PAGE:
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A new study suggests that the reason why children get less severe coronavirus infections than adults is because they have a different immune response, NYT reports.

What they're saying: "The bottom line is, yes, children do respond differently immunologically to this virus, and it seems to be protecting the kids," Betsy Herold, a pediatric infectious disease expert at Albert Einstein College of Medicine who led the study, told the Times.

  • The study was published in Science Translational Medicine.

Details: The body has what's called an innate immune response when it encounters an unfamiliar pathogen, and this response is quicker and stronger in children than adults. That's because they're frequently exposed to new pathogens.

  • Adults, on the other hand, have built up more specialized immune responses over time to specific threats, and the innate system fades over time.
  • Since the coronavirus is new to everyone, this gives children an advantage.

Yes, but: Like many other studies on the virus, this one enrolled patients too late in the infection to really understand the innate immune system's immediate response, some experts said.

What we're watching: Children may eventually develop defenses against the virus that keeps them from ever experiencing the same level of infection severity as today's adults, if the virus becomes endemic.

  • "We will eventually age out of this virus," Michael Mina, a pediatric immunologist at the Harvard T.H. Chan School of Epidemiology, told NYT.

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The next wave of the coronavirus is gaining steam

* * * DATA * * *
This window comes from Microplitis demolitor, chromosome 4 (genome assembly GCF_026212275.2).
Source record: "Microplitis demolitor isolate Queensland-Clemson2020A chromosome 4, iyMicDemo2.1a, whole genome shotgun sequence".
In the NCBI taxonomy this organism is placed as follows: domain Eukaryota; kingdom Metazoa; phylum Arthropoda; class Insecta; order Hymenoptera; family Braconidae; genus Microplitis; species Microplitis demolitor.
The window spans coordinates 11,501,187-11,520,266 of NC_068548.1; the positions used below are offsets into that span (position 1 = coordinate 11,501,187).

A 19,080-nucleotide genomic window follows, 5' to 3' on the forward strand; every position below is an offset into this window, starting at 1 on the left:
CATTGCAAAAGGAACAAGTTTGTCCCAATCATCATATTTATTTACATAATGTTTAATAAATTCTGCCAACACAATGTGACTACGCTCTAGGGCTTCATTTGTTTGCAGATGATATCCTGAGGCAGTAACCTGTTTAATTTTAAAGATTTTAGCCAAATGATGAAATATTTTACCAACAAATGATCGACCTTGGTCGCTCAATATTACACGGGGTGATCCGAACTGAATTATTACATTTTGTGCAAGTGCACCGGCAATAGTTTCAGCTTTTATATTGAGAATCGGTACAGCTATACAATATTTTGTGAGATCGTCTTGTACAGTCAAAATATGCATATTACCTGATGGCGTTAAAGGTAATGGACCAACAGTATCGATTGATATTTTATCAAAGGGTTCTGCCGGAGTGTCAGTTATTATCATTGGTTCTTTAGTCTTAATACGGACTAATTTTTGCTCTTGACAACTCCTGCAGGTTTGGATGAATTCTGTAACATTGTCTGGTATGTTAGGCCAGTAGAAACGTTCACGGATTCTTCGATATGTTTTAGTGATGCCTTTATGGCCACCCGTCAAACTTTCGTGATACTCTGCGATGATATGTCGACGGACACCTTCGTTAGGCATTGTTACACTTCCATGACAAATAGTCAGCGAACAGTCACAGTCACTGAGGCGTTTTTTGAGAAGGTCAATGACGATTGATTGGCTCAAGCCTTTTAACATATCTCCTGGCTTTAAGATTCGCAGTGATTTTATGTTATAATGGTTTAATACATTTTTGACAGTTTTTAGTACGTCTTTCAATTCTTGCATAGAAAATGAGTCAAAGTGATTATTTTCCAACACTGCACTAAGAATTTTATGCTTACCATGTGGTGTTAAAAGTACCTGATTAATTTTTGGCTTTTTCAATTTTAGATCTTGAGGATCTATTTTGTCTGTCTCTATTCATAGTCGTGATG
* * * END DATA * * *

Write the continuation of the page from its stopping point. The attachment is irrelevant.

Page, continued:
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Data: The COVID Tracking Project; Map: Naema Ahmed/Axios

The percentage of coronavirus tests coming back positive is rising across the country, including in states that are also seeing a spike in cases.

Why it matters: High positivity rates indicate a worsening outbreak, and put together with the rise in cases and hospitalizations across the country, suggest that the U.S. is in bad shape.

Oct 20, 2020 - World

Argentina becomes 5th country to report 1 million coronavirus cases

High school students at an improvised classroom in the yard of their school in Buenos Aires, Argentina, on Oct. 13. Photo: Juan Mabromata/AFP via Getty Images

Argentina's health ministry reported 12,982 new coronavirus cases Monday night, taking the country's total to 1,002,662.

Why it matters: Argentina is the fifth country to surpass 1 million COVID-19 cases, after Russia (over 1.4 million), Brazil (more than 5.2 million), India (7.5-plus) and the U.S. (over 8.2 million), per Johns Hopkins. "It means one in every 45 Argentinians have had the virus," the Guardian notes. The country reported Monday that the virus had killed another 451 people, taking the death toll to over 26,000.

Editor's note: The headline of this story has been corrected to show Argentina passed 1 million cases not 5 million.

Updated 1 hour ago - Politics & Policy

Coronavirus dashboard

Illustration: Aïda Amer/Axios

  1. Politics: McConnell urges White House not to strike stimulus deal before election — Republican senators defend Fauci as Trump escalates attacks.
  2. Health: The next wave is gaining steam.
  3. Education: Schools haven't become hotspots — University of Michigan students ordered to shelter-in-place.